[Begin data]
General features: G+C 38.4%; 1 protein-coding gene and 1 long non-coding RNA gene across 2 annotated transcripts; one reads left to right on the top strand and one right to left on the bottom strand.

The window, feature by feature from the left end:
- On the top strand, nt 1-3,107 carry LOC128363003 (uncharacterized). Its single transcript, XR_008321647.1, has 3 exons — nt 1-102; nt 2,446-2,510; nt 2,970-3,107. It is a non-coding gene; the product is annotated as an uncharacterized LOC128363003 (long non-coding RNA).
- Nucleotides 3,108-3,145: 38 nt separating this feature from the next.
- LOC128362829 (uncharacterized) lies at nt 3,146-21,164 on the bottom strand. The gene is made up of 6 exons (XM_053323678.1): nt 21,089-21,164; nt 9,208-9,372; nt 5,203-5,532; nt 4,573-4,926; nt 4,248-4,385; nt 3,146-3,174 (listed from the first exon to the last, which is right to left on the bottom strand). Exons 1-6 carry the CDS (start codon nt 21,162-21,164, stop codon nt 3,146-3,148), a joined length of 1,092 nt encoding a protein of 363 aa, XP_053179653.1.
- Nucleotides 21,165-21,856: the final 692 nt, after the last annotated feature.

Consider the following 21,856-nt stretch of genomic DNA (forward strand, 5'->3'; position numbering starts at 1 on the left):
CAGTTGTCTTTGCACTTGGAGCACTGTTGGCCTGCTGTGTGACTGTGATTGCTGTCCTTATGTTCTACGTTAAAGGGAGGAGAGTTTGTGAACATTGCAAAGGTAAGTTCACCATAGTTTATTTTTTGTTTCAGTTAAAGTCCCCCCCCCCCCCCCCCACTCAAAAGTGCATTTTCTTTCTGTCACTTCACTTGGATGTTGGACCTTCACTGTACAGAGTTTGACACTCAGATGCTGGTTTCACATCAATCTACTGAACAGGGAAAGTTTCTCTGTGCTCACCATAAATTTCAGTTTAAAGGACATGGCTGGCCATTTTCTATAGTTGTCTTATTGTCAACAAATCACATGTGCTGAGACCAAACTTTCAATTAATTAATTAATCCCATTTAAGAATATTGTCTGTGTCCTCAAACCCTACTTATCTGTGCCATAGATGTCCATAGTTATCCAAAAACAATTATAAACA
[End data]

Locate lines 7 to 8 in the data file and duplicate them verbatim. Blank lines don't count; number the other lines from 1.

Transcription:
Consider the following 21,856-nt stretch of genomic DNA (forward strand, 5'->3'; position numbering starts at 1 on the left):
CAGTTGTCTTTGCACTTGGAGCACTGTTGGCCTGCTGTGTGACTGTGATTGCTGTCCTTATGTTCTACGTTAAAGGGAGGAGAGTTTGTGAACATTGCAAAGGTAAGTTCACCATAGTTTATTTTTTGTTTCAGTTAAAGTCCCCCCCCCCCCCCCCCACTCAAAAGTGCATTTTCTTTCTGTCACTTCACTTGGATGTTGGACCTTCACTGTACAGAGTTTGACACTCAGATGCTGGTTTCACATCAATCTACTGAACAGGGAAAGTTTCTCTGTGCTCACCATAAATTTCAGTTTAAAGGACATGGCTGGCCATTTTCTATAGTTGTCTTATTGTCAACAAATCACATGTGCTGAGACCAAACTTTCAATTAATTAATTAATCCCATTTAAGAATATTGTCTGTGTCCTCAAACCCTACTTATCTGTGCCATAGATGTCCATAGTTATCCAAAAACAATTATAAACA